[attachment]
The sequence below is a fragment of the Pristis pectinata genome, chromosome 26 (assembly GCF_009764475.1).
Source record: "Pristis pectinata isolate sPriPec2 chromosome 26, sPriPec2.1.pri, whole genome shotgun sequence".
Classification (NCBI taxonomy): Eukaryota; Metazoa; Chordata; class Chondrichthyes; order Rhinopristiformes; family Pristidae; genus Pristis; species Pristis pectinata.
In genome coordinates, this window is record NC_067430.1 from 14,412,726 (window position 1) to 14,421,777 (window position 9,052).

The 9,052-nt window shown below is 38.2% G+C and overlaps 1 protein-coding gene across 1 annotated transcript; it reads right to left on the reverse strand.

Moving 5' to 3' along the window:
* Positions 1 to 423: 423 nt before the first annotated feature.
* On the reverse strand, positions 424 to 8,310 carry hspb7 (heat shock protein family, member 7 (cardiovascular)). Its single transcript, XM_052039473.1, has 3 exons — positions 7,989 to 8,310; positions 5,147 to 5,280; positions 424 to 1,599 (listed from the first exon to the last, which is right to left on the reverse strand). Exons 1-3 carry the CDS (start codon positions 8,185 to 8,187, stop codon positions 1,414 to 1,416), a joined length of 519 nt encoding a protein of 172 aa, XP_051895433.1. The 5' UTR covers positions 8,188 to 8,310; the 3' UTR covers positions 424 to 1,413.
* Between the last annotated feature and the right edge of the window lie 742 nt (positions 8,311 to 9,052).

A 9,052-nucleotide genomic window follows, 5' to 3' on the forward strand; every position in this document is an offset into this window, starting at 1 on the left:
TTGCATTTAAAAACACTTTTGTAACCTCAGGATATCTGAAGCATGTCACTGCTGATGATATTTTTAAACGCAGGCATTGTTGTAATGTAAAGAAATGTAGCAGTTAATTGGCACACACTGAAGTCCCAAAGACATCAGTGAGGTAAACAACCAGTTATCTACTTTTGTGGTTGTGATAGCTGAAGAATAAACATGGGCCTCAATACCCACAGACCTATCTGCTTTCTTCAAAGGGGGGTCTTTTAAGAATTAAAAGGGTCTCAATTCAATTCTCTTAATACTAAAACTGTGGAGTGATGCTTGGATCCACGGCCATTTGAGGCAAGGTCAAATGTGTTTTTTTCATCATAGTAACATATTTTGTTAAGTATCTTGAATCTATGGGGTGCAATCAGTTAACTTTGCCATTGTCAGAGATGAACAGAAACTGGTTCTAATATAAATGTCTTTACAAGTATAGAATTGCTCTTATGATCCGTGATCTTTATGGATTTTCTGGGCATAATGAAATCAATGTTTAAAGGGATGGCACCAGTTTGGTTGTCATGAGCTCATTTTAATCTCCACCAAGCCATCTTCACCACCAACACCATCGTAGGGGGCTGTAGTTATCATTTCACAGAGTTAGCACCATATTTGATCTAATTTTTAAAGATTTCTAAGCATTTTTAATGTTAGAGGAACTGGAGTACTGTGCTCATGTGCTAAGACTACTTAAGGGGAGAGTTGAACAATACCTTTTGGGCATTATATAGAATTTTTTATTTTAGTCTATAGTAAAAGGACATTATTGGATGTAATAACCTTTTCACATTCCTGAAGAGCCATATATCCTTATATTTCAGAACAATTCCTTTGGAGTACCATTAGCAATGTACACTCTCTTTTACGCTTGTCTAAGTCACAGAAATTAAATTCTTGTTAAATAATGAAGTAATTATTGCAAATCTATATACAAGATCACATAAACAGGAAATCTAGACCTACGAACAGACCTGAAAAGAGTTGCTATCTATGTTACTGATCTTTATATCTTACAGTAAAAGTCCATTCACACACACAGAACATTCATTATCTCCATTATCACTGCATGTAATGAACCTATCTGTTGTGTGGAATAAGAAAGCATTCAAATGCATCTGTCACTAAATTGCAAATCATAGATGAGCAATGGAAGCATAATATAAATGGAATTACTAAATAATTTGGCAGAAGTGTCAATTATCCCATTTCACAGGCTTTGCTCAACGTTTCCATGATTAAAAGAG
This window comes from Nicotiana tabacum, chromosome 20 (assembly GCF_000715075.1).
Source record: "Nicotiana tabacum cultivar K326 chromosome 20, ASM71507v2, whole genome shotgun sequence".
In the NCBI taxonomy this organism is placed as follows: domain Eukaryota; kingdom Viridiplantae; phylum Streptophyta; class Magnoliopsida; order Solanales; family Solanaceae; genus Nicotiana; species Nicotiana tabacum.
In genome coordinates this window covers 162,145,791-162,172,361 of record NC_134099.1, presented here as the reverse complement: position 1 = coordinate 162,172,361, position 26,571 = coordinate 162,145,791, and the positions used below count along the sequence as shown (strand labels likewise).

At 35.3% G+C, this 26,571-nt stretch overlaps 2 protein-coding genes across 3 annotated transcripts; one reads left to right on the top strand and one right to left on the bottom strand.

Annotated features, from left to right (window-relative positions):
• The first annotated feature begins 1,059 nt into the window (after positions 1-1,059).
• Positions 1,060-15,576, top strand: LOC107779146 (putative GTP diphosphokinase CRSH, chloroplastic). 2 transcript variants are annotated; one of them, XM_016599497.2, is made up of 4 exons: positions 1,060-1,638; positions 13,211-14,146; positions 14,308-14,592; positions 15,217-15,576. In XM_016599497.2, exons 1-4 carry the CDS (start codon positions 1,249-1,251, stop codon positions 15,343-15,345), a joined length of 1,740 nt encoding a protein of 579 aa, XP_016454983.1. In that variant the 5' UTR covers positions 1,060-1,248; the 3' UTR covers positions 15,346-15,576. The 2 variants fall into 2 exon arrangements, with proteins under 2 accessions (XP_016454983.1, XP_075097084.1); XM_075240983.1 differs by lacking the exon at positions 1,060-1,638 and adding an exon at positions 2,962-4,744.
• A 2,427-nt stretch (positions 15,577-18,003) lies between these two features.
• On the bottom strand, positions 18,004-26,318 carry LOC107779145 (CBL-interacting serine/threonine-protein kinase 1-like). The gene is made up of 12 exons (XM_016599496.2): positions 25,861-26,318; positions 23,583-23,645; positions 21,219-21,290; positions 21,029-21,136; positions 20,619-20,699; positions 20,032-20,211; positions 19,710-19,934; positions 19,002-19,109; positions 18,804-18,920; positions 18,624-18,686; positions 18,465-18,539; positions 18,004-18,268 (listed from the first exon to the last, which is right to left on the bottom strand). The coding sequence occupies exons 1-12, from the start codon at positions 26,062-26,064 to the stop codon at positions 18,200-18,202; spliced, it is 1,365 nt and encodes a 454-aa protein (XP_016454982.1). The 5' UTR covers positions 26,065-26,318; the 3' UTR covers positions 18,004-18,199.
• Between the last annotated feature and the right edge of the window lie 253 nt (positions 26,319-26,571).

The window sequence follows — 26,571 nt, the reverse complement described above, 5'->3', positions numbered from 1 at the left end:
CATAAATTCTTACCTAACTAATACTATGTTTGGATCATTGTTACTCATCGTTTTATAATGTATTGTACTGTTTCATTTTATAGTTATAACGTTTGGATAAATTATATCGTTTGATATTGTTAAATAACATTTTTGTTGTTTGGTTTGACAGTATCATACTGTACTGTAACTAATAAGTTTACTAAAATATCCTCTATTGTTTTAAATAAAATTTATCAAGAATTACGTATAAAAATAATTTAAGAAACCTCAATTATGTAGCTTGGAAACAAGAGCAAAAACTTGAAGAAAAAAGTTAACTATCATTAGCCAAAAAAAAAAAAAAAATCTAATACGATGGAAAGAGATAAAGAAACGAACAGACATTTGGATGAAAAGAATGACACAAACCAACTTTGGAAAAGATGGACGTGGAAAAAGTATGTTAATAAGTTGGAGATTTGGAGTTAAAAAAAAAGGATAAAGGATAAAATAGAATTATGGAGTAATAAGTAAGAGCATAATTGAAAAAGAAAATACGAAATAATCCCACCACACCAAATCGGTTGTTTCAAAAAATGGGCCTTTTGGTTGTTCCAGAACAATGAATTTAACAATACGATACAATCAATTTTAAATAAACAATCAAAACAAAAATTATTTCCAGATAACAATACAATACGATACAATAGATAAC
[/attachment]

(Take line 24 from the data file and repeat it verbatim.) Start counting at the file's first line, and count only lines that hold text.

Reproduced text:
CATAAATTCTTACCTAACTAATACTATGTTTGGATCATTGTTACTCATCGTTTTATAATGTATTGTACTGTTTCATTTTATAGTTATAACGTTTGGATAAATTATATCGTTTGATATTGTTAAATAACATTTTTGTTGTTTGGTTTGACAGTATCATACTGTACTGTAACTAATAAGTTTACTAAAATATCCTCTATTGTTTTAAATAAAATTTATCAAGAATTACGTATAAAAATAATTTAAGAAACCTCAATTATGTAGCTTGGAAACAAGAGCAAAAACTTGAAGAAAAAAGTTAACTATCATTAGCCAAAAAAAAAAAAAAAATCTAATACGATGGAAAGAGATAAAGAAACGAACAGACATTTGGATGAAAAGAATGACACAAACCAACTTTGGAAAAGATGGACGTGGAAAAAGTATGTTAATAAGTTGGAGATTTGGAGTTAAAAAAAAAGGATAAAGGATAAAATAGAATTATGGAGTAATAAGTAAGAGCATAATTGAAAAAGAAAATACGAAATAATCCCACCACACCAAATCGGTTGTTTCAAAAAATGGGCCTTTTGGTTGTTCCAGAACAATGAATTTAACAATACGATACAATCAATTTTAAATAAACAATCAAAACAAAAATTATTTCCAGATAACAATACAATACGATACAATAGATAAC